George Hearn and Fred Applegate headlined as Cesar and Panisse, respectively. Hearn’s voice has lost some of the power it once had, but was a welcome presence in his first Encores appearance. If he relied more on his prompt script than the actors, he still managed to convey the necessary emotions and nailed plenty of his laughs. He delivered warmly in “Welcome Home” and the understated “Love is a Very Light Thing.” It was Applegate who walked away with the evening, charming, warm, funny; his Panisse was again the heart and soul of the piece and with impressive delivery of his character’s many honest introspective numbers, particularly the charming “Panisse & Son,” the lilting “Never Too Late for Love” and the heartfelt toast “To My Wife.”

Elena Shaddow was in fine voice as Fanny, but she was much stronger in her scenes in the second act after Fanny’s maturation into adulthood. The evening’s surprise was James Snyder. Known mostly for his pop/rock music career, and his Broadway turn in Cry-Baby, Snyder displayed a legitimate tenor of such range and emotional expression that the actor should seriously second guess ever looking back into the rock territory. Priscilla Lopez, last minute replacement for ailing Rondi Reed, was a game Honorine. Michael McCormick, David Patrick Kelly and Jack Doyle were onhand to fill amusing secondary character roles. Ted Sutherland has one of the best singing voices I’ve ever heard on a child actor, but wasn’t as perfect in his line readings.

This was one of the first Encores! presentations to keep all action in the downstage area, and I think that worked to the show’s advantage (especially after missteps with an elevated upstage area in On the Town and Juno). Kudos to director Bruni for his seamless staging; it’s easy to scoff at a show so unapologetically romantic as this one. There are a couple of moments that seem jerry-rigged into the show, particularly the act one belly dance “Shika Shika,” but Bruni paid attention to make those moments part of the dramatic throughline. Roxie pointed out that the Cirque Francais, which I’ve seen dismissed by many, was interpreted in the sense of a dream ballet. The circus, late in the second act, reflects the emotional turmoil of Fanny, as she is pitted between two men, one affluent and affable, the other young and virile (and a sailor).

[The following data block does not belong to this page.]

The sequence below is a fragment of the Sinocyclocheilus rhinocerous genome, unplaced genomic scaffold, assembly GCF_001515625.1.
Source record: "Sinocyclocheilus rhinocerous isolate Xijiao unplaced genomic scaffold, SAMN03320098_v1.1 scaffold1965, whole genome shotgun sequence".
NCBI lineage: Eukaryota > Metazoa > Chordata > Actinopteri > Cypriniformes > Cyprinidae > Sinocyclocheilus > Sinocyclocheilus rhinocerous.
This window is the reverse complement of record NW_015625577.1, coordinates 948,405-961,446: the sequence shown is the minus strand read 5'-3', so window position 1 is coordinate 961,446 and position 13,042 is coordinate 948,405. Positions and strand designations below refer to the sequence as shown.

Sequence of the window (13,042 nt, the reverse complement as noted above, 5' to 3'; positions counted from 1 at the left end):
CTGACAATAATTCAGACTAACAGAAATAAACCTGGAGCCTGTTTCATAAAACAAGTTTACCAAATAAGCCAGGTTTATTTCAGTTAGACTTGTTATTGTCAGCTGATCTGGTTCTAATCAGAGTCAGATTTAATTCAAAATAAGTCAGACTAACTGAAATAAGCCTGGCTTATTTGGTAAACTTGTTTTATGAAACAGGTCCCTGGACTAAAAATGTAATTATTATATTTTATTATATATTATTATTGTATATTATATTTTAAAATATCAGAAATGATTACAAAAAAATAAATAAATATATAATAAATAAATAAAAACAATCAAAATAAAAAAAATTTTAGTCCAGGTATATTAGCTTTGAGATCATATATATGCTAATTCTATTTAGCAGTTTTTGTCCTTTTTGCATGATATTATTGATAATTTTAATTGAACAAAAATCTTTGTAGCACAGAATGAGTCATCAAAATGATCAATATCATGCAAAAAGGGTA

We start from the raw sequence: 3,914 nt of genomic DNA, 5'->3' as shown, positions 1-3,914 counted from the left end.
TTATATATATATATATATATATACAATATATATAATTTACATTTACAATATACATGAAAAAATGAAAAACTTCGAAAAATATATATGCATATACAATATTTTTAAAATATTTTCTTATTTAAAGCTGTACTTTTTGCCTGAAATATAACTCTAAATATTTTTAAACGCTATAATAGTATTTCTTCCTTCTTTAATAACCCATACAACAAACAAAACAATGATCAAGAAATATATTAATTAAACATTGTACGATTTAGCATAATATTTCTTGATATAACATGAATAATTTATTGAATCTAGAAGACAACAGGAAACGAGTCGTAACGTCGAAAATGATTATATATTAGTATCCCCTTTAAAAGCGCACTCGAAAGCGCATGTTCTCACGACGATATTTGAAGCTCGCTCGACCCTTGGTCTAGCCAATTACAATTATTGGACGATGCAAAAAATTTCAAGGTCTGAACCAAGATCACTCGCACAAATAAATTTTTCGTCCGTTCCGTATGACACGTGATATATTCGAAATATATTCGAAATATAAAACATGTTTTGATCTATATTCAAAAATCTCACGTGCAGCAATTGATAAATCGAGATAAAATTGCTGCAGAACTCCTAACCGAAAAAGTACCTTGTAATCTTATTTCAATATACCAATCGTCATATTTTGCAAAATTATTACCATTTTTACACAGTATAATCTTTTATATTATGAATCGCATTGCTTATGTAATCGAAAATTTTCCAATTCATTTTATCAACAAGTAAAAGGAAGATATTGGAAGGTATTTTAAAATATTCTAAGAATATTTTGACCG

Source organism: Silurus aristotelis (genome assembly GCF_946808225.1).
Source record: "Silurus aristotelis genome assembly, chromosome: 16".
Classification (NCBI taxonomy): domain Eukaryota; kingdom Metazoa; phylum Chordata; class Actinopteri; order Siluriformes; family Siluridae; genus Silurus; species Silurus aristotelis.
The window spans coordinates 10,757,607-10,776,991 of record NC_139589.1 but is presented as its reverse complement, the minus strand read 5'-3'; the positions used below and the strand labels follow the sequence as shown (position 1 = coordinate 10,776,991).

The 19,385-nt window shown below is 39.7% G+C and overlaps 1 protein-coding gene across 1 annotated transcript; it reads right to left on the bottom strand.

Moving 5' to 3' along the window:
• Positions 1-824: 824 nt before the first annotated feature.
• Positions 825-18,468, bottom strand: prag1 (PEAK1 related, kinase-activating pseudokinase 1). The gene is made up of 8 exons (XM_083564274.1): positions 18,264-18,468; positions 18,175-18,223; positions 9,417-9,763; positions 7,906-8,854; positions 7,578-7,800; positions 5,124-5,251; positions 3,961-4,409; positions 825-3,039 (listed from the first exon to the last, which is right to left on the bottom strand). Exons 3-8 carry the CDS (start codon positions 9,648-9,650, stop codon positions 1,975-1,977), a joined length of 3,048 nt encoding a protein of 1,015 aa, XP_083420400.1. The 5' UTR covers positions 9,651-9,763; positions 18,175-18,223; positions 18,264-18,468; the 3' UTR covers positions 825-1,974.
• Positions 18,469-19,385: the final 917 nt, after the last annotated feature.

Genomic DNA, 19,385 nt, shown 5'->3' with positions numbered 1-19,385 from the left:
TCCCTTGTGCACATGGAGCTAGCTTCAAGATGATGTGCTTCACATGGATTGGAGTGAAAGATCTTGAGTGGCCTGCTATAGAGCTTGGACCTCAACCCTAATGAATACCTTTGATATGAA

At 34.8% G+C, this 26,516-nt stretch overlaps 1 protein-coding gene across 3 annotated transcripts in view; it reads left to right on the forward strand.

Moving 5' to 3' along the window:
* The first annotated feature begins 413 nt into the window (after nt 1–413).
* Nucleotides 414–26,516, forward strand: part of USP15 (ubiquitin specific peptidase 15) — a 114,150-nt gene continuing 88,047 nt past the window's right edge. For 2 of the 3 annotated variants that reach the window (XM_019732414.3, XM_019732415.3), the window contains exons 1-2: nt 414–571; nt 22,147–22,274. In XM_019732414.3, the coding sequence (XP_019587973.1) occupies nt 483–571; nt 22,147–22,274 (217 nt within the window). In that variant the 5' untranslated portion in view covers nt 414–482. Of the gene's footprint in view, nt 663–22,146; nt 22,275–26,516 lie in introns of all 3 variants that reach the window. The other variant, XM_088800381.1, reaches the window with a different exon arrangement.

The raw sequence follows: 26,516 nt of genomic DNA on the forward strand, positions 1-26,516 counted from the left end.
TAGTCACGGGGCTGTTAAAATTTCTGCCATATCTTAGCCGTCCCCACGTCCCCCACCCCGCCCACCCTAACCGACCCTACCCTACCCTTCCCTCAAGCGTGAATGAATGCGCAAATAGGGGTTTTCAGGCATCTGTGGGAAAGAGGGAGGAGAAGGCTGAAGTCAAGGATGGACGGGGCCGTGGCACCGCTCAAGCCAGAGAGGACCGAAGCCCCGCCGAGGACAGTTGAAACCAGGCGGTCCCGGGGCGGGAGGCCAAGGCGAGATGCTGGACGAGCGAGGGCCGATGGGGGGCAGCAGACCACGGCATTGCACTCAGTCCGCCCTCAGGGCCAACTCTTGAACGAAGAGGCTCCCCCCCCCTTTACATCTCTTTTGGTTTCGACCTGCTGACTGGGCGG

Berman caressed every one of the score’s nuances from the exceptional Encores orchestra (31 players!) with his usual flair. The trend is to look at the Encores! productions for Broadway transfers, which isn’t entirely fair, as many of the shows presented are supposed to be titles that are considered lost, forgotten or unrevivable. However, in this case, a transfer would be lovely but unlikely – and that’s okay. However, I do wish that the powers that be could raise the funds to record this particular cast, since the original (while lovely) doesn’t contain all the material, and ends with “Be Kind to Your Parents,” a charm song from the middle of the second act that doesn’t come close to reflecting the subtle but effective finale ultimo.

The Encores! season will conclude in April with a presentation of Stephen Sondheim and Arthur Laurents’ 1964 flop Anyone Can Whistle to celebrate Sondheim’s 80th birthday.

It’s the New Gypsy!

A mere five years following the unsuccessful revival of La Cage Aux Folles, it’s been announced by Norman Conquests producer Sonia Friedman that the current hit West End revival will transfer to Broadway in March 2010. The current production originated at the Menier Chocolate Factory and is currently in the midst of a hit West End engagement with Roger Allam and Philip Quast. TV and stage star John Barrowman is to step into the role of Albin this fall.

The recent revival played the Marriott Marquis for seven months, winning the Best Musical Revival Tony as producers simultaneously posted the closing notice. The production is probably best remembered for its highly publicized firing of star Daniel Davis as Georges halfway through the run. Robert Goulet, in his final Broadway appearance, was brought into the production, but his presence did very little to improve the show’s box office intake. Gary Beach was Albin, but seemed to be recreating his Roger De Bris rather than exploring that fascinating duality of the insecure, sensitive Albin with his assertive drag alter-ego Zaza.

Why is it coming back? Apparently this revival has a unique approach to the material that is unlike any other La Cage we’ve seen before. Friedman feels that there is enough appeal in this production to warrant a Broadway run. She is currently seeking a large playhouse or small musical house for the production and hopes to work out an arrangement with Actor’s Equity for Douglas Hodge, the original Olivier-winning Albin of the production to transfer. No other casting or details are available, but Friedman did meet with the show’s composer Jerry Herman the day of the Tonys to discuss details.

I’ll gladly see the show if it transfers, as it’s always been a crowdpleaser. However, this second revival in half a decade begs me to ask the Nederlander organization, where are the promised revivals of Hello, Dolly! and Mame that were to follow the last La Cage?

In the meanwhile: here’s the Tony-winning original George Hearn delivering “A Little More Mascara.” (The video quality is poor, his performance is outstanding).